The electronic Framingham Heart Study (eFHS) was designed to leverage commercial wearables and digital medical devices, adding new mobile and digital phenotypes around heart rate, blood pressure, activity levels and sleep hygiene into the robust Framingham Heart Study (FHS). This was to compare new digital measures against the other gold standard CVD phenotypes already obtained in the FHS Research Center.
To evaluate the scalability and reliability of digital and mobile health research, David McManus, JoAnne Murbito, Emelia Benjamin and the Framingham Heart Study (FHS) team leveraged the MyDataHelps™ designer to build a remote study in which they were able to quickly enroll and complete eConsent for 2,139 participants from existing FHS cohorts. The participants downloaded MyDataHelps™ and had high rates of completion for the baseline survey (89% completed all baseline surveys) and the 3-month survey (58%) with little reinforcement needed. Compared to similar e-cohorts, the eFHS survey completion rates were higher than prior studies, including the eCARDIA (52%) and the Health eHeart 37% studies.
Through the MyDataHelps™ app, the FHS team was also able to gather weekly blood pressure (BP) measurements via a bluetooth BP cuff and daily heart rate (HR) measurements via Apple Watches, which synced to the app.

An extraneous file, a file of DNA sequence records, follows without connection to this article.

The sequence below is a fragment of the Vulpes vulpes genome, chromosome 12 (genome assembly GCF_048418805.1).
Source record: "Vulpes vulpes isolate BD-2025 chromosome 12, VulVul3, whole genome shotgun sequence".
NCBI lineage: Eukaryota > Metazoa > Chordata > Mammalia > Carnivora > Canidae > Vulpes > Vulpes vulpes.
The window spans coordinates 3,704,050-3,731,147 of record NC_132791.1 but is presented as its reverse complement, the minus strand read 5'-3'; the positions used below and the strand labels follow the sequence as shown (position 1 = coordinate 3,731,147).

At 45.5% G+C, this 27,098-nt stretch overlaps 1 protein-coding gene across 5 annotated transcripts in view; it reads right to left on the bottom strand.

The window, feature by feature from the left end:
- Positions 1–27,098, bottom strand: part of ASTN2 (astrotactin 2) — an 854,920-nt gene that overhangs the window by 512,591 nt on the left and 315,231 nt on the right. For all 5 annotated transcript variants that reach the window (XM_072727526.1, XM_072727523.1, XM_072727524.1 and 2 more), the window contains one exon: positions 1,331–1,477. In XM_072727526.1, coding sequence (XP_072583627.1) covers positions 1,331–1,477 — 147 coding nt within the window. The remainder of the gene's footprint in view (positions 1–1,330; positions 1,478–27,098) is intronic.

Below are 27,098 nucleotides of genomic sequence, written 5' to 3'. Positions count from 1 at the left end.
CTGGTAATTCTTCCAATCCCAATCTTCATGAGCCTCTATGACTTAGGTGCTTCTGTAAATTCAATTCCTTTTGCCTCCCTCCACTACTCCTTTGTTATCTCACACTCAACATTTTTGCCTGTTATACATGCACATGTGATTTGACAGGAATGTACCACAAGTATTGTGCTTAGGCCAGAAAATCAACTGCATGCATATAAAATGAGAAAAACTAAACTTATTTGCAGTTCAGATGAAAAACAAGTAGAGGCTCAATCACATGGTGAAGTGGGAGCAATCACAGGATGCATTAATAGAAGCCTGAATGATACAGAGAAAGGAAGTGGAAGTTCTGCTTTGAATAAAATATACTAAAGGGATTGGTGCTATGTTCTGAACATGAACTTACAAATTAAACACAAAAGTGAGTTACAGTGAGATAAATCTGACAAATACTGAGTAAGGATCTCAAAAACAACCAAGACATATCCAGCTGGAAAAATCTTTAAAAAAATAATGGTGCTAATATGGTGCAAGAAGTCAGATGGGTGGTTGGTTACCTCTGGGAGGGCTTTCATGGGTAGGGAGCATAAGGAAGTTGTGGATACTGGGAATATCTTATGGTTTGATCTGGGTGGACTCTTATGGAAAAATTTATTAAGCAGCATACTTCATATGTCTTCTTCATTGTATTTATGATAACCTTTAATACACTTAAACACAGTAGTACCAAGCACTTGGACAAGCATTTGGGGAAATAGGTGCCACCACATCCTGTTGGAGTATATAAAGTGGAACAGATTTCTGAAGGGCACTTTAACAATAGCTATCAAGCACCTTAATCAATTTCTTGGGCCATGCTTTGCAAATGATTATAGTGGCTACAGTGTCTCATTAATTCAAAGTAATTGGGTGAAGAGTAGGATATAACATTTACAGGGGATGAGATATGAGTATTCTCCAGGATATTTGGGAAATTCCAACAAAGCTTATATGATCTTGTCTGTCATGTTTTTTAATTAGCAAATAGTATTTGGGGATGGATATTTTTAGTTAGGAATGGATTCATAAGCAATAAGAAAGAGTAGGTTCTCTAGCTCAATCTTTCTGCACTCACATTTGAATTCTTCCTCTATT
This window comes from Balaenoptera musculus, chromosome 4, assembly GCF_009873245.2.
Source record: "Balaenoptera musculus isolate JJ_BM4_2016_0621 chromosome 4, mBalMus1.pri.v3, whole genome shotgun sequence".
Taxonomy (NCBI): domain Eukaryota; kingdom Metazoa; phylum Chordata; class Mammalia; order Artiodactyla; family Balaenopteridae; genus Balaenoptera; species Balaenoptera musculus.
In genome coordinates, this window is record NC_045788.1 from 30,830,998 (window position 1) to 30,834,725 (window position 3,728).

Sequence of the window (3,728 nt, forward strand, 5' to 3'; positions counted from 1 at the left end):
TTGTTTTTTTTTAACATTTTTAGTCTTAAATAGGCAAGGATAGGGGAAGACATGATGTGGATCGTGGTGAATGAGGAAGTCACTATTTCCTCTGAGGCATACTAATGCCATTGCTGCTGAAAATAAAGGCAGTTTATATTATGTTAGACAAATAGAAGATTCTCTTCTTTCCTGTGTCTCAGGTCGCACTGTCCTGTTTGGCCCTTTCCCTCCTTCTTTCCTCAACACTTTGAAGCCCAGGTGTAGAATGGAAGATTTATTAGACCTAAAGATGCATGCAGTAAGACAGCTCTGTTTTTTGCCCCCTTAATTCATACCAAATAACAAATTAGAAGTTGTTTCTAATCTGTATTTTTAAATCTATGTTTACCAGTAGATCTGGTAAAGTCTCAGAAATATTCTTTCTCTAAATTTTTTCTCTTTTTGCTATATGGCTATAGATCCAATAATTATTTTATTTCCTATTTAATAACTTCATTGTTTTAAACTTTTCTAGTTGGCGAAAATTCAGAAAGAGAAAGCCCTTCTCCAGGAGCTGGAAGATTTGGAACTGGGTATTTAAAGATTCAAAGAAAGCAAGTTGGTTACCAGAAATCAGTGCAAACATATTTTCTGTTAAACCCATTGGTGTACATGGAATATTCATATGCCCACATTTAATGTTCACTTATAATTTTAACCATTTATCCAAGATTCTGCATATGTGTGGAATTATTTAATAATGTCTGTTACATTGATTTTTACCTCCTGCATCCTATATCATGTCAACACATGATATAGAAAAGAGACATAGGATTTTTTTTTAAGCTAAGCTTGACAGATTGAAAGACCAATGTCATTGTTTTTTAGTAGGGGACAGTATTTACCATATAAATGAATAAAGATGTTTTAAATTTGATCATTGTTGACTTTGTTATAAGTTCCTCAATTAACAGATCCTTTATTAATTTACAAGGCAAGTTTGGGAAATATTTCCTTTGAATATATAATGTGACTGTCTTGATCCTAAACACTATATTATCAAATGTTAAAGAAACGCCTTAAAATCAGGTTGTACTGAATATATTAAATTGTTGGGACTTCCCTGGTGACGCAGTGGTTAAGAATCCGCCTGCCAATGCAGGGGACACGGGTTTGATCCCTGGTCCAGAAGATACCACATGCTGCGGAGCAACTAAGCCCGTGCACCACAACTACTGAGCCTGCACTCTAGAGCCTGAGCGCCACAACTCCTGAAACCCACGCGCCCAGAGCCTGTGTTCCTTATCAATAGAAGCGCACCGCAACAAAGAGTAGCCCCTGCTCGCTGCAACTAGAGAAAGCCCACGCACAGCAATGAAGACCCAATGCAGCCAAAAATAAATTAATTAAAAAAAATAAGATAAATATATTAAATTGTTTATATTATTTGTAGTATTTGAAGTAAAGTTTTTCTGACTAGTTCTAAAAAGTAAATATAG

By the numbers
Participants were enrolled from the Third Generation Cohort, multiethnic Omni Group 2 Cohort, and New Offspring Spouse Cohort. Measurements tools included:
- Nokia-Withings digital BP cuff model BP-801 to monitor daily BP levels
- Apple Watch to monitor HR, activity levels and sleep pulled from the Apple health app
- Surveys delivered through the MyDataHelps app (baseline surveys and then abbreviated surveys at 3, 6, 9, and 12 months after enrollment)
The MyDataHelps app was used to message participants, administer surveys to collect health history and behavior updates, and pull data from wearables, including a digital BP cuff and smartwatch.
After participants downloaded MyDataHelps™, they were prompted to complete surveys that included digital versions of standardized assessments requesting information regarding: demographics, physical activity, mood, alcohol consumption, smoking, medications, CVD risk factors and other health conditions.
All participants received a welcome message, survey due-date reminders, notification of new activities, and reminder messages to comply with study protocols, including weekly home BP measurements and daily smartwatch use.
Observations from the study included:
- Despite minimal training & support, uptake and adherence to periodic app-based surveys over 12 months was high
- An inverse association of higher, frequent physical activity with lower home BP measurements—even after adjusting for age, sex, watch wear time, antihypertensive drug use, and family structure.
- Home BP is a stronger predictor of adverse cardiovascular outcomes compared with in-office BP
- Self-monitoring of post exercise hypotension can improve exercise adherence